But Michael did not want the conversation sidetracked so quickly, “Oh this is fine,” and right on cue Frances opened the door with the pitcher of lemonade. 

“Welcome home Master Chuck, and Master Michael,” her face widening to a natural smile, for even though she was no stranger to their corruption, she helped them dearly in her heart. Michael was on his feet immediately, giving her a kiss on the cheek and taking the heavy pitcher from her. 

“Oh dear Francis, you will have to tell us all about your trip home, was it just wonderful? Sit, join us,” Michael insisted and pulled out the chair next to his. 

But with a quick “No bueno, oh no no, I have much preparation for your dessert, you sit. Enjoy your mother, yes, enjoy,” and with that Frances vanished back into the kitchen. 

“Sit down Michael,” snapped Chuck. “Who are you trying to impress? Mother here? Why, she doesn’t think very highly of you at all, so don’t bother now… Isn’t that right mother? You have just about forgotten your sons, haven’t you?” He was leaning toward her with that same scowl that he taunted all his prey with, and she felt already his edge cut deep. She had hopped to escape the luncheon without a conflict or a raised voice, but ten minutes after their arrival she wanted to drink herself back to stillness. Blackout. Escape was a hard route to let go of, she reminded herself.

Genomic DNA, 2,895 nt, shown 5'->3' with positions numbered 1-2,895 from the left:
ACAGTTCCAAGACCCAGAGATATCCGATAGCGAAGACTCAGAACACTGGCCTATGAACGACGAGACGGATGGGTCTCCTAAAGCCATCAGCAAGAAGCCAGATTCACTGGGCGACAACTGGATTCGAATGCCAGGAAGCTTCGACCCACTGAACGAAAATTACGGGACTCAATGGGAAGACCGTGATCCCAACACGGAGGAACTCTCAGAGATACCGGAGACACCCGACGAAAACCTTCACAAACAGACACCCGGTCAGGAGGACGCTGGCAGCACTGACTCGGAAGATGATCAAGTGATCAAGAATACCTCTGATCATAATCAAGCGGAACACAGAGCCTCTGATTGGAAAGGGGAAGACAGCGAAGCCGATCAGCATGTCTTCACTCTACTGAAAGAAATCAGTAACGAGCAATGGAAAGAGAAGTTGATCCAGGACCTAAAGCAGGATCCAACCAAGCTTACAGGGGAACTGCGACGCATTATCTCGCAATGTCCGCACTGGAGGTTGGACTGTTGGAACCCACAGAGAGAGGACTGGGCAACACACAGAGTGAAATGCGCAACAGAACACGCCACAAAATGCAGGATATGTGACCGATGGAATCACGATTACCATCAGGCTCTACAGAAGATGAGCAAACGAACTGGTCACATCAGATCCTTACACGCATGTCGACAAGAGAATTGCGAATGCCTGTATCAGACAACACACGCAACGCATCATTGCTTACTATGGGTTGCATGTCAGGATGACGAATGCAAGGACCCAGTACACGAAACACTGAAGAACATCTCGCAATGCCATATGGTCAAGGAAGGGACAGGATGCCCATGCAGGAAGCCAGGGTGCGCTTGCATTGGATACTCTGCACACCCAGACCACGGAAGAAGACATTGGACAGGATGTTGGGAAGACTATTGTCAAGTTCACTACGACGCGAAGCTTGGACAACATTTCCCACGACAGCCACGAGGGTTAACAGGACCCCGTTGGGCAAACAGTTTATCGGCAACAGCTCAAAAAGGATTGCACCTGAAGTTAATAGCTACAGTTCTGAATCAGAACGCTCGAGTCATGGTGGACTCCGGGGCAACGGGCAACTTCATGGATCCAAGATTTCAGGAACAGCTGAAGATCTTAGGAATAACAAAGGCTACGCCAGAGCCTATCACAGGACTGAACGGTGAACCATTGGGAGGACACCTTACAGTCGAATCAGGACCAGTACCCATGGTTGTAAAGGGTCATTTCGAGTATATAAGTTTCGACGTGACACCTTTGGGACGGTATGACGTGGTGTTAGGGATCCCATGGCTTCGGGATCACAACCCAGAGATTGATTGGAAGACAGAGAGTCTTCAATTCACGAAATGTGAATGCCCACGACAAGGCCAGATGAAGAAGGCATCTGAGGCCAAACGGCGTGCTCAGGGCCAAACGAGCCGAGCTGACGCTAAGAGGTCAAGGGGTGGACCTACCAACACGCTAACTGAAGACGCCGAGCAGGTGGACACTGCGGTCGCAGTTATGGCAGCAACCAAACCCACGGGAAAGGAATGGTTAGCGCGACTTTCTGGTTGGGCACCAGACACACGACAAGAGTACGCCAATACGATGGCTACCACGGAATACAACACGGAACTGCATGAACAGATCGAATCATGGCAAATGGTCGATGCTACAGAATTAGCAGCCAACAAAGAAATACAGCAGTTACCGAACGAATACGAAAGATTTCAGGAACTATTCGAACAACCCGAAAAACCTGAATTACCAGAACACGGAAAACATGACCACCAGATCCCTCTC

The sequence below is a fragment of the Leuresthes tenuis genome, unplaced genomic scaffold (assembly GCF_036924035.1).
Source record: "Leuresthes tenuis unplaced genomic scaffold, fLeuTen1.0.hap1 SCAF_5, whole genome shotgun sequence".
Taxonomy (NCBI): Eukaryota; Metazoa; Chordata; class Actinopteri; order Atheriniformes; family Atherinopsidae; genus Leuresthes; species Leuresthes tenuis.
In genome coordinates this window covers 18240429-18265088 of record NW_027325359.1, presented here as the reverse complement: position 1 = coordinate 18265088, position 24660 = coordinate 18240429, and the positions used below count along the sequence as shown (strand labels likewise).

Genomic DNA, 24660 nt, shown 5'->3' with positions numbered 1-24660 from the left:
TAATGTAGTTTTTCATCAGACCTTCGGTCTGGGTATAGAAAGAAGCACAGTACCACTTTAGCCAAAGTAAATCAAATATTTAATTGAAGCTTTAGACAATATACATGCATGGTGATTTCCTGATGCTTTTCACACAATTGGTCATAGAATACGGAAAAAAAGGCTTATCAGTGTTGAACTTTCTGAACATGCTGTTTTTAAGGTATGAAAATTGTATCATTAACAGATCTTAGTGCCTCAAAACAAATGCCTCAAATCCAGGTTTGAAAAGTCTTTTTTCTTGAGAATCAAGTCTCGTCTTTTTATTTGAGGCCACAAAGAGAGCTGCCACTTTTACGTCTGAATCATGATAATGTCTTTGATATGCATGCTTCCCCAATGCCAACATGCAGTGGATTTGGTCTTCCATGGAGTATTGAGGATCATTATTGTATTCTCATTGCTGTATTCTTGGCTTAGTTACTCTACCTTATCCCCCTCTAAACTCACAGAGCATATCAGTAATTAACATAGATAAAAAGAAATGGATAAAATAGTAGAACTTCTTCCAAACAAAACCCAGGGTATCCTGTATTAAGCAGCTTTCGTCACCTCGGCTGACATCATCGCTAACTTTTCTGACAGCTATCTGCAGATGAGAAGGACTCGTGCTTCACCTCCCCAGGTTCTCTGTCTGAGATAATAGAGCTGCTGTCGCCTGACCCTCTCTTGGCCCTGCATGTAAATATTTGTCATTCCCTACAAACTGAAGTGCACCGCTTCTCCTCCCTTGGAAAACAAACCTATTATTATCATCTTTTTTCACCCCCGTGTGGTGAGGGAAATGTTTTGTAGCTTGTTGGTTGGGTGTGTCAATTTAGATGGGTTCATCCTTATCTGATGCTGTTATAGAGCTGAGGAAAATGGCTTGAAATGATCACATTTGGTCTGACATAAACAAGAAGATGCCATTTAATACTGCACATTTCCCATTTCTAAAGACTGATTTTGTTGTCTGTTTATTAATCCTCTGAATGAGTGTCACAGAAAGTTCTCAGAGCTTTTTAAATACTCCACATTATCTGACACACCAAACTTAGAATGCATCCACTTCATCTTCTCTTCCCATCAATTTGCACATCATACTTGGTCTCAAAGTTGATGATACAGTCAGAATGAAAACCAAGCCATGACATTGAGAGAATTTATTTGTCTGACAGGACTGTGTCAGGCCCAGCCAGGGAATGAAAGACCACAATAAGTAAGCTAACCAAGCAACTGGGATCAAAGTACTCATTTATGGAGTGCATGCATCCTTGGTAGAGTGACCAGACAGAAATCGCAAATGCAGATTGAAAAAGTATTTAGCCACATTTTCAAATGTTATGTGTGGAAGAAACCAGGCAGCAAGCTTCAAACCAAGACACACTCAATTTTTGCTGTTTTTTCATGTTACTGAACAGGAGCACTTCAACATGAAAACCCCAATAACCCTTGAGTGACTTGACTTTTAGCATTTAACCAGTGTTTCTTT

Frances had me listening by the door and she whipped meringue. I was to let her know if all went to ruin. There was a Plan B, of course. But no one wanted to enact that. 

She was motioning for me to get closer, to be sure that “Senorita Hendricks is bueno, si? Her eyes focusing on the peaks of meringue and then up towards me. The whole time the chauffeur laid down the 10 rows and picked up with alacrity. He knew how to make himself invisible, especially in this kitchen, at the table playing solitaire or out back having a smoke, regardless, what this family did outside his vehicle was none of his business, at least that’s the way he wanted it to stay. He liked driving the old man, but the boys, he’d rather keep his distance from those two, and this night, with all the commotion, that was a given. But Mr. Hendricks trusted him with his life, and that wasn’t a trust he took lightly. 

The luncheon had gone quiet. Perhaps Chuck had rethought lashing out at his mother, at least that is what we in the kitchen still hoped for. With the pie in the oven, Frances relieved me of my door duty, while I got the coffee ready to bring in to the trio in the den for dessert. We both looked out the window when another car pulled in, and both looked a bit surprised when we saw James at the back door. 

Reaching small but lofty goals, that’s what keeps me feeling alive. Smiling still, and so grateful.